Assessing the influence of sea walls on the coastal vulnerability of a pinned, soft-cliff, sandy coastline

Barkwith, A.; Hurst, M.D.; Thomas, C.W.; Ellis, M.A.; Limber, P.W.; Murray, A.B.. 2013 Assessing the influence of sea walls on the coastal vulnerability of a pinned, soft-cliff, sandy coastline. Earth Surface Dynamics, 1. 1127-1149.

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Coastal defences have long been employed to halt or slow coastal erosion. Their impact on local sediment flux and ecology has been studied in detail through field studies and numerical simulations. The non-local impact of a modified sediment flux regime on mesoscale erosion and accretion has received less attention. Morphological changes at this scale due to defended structures can be difficult to quantify or identify with field data. Engineering scale numerical models, often applied to assess the design of modern defences on local coastal erosion, tend not to cover large stretches of coast and are rarely applied to assess the impact of older structures. We extend previous work to explore the influences of sea walls on the evolution and morphological sensitivity of a pinned, soft-cliff, sandy coastline under a changing wave climate. The Holderness coast of East Yorkshire, UK, is used as a case study, represented both as a defended example with major sea walls included and a natural example where no sea defences exist. Using a mesoscale numerical coastal evolution model, stochastic wave climate data are perturbed gradually to assess the sensitivity of the coastal morphology to changing wave climate for both the defended and natural scenarios. Comparative analysis of the simulated output suggests that sea walls in the south of the region have a greater impact on sediment flux due to the increased sediment availability along this part of the coast. Multiple defended structures, including those separated by several kilometres, were found to interact with each other, producing a complex imprint on coastal morphology under a changing wave climate. Although spatially and temporally heterogeneous, sea walls generally slowed coastal recession and accumulated sediment on their up-drift side.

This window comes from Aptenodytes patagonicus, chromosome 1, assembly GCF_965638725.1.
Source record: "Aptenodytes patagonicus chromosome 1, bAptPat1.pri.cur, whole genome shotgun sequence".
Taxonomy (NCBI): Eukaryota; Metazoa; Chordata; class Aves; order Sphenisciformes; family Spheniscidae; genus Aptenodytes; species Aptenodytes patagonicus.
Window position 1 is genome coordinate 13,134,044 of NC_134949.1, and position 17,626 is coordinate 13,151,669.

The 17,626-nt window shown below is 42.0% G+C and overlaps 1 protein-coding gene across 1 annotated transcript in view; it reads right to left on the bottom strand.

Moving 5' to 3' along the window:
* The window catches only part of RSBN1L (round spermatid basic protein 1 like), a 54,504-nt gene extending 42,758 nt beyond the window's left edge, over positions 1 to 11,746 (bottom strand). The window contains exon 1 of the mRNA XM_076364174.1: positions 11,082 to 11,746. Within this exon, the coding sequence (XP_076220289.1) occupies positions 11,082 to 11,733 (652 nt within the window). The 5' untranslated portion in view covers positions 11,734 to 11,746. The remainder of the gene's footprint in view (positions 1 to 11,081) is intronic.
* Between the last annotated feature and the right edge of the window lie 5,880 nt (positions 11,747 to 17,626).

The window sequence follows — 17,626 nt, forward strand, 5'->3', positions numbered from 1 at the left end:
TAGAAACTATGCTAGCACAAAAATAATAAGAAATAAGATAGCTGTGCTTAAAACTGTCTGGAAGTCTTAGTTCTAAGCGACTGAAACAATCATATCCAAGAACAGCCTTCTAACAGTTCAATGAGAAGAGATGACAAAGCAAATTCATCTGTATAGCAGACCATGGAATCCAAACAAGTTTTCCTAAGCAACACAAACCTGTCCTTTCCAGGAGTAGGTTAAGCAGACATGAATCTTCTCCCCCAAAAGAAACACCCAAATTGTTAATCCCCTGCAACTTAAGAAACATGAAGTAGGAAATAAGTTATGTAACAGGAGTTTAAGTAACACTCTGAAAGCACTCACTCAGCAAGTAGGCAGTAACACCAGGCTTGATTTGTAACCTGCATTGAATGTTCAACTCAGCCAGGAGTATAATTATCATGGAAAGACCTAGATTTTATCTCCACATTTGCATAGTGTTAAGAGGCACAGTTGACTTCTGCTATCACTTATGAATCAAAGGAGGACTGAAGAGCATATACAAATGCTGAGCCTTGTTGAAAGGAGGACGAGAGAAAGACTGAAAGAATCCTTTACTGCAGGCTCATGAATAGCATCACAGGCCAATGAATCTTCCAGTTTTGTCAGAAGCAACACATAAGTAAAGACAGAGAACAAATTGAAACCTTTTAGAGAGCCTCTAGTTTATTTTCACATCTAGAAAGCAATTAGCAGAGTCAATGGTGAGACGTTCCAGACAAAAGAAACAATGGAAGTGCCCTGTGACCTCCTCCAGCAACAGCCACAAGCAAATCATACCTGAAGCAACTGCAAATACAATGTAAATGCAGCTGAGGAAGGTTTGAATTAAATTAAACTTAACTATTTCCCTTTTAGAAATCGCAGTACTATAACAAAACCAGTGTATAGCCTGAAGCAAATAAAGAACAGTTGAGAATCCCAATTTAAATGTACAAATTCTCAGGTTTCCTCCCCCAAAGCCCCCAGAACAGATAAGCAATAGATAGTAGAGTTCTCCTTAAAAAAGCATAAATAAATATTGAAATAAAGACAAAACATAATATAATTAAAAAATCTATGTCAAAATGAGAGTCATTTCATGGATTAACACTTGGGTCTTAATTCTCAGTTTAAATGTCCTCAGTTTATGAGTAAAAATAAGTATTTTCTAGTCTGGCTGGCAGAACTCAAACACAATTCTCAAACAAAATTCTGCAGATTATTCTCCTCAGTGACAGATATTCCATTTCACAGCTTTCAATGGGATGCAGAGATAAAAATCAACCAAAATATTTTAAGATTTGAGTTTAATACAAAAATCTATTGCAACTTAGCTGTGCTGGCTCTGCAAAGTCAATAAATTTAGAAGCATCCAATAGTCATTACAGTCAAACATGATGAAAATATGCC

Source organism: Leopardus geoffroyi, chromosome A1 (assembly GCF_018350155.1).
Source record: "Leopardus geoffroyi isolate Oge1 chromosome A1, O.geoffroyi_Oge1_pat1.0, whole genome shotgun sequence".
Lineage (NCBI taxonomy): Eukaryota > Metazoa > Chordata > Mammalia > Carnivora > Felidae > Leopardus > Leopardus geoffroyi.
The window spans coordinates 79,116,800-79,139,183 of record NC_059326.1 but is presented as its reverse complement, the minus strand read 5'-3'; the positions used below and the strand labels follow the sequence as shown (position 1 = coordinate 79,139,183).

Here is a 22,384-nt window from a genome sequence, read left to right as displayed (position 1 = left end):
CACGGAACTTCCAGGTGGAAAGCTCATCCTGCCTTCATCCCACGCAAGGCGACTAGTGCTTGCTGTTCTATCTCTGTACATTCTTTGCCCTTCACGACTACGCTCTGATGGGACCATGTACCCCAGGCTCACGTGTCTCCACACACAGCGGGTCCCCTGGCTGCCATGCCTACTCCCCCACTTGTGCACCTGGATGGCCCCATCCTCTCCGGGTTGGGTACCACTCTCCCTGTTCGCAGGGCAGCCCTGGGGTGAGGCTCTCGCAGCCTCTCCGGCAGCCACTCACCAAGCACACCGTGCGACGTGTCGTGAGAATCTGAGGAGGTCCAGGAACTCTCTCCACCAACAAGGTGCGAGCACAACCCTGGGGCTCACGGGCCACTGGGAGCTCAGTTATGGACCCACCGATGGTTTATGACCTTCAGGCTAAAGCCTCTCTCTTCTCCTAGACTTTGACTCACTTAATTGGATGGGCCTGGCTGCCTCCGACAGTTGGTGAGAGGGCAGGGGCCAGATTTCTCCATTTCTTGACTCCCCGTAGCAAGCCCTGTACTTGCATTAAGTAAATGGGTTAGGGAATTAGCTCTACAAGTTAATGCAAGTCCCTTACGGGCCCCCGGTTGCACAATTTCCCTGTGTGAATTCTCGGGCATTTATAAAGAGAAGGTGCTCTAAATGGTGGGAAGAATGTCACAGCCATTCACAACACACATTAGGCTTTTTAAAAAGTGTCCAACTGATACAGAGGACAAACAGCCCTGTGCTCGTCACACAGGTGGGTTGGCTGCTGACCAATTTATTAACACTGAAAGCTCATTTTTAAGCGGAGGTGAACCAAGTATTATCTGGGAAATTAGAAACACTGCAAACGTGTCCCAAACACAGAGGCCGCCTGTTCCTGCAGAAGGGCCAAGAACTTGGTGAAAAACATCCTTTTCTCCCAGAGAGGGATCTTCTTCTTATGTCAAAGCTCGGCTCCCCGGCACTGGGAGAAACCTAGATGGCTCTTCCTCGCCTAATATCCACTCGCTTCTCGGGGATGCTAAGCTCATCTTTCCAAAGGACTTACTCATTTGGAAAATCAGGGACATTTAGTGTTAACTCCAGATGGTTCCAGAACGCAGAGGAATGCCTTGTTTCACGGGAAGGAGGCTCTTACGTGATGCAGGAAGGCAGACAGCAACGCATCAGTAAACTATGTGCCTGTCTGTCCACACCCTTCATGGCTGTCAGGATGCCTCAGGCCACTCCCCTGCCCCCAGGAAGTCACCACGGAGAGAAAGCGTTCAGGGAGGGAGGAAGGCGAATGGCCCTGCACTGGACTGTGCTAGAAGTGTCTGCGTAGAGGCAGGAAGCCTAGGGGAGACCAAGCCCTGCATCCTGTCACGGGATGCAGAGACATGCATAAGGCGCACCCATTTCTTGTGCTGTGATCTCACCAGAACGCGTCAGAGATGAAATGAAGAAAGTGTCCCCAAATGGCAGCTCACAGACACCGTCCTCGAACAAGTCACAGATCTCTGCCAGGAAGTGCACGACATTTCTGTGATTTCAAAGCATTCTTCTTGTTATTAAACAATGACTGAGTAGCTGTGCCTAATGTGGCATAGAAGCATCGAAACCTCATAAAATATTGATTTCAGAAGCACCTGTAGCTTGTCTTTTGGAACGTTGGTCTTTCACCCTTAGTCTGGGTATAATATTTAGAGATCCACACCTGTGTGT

Item Type: Publication - Article
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Additional Information. Not used in RCUK Gateway to Research.: This work is distributed under the Creative Commons Attribution 3.0 License
NORA Subject Terms: Earth Sciences
Date made live: 28 Jan 2014 13:53 +0 (UTC)

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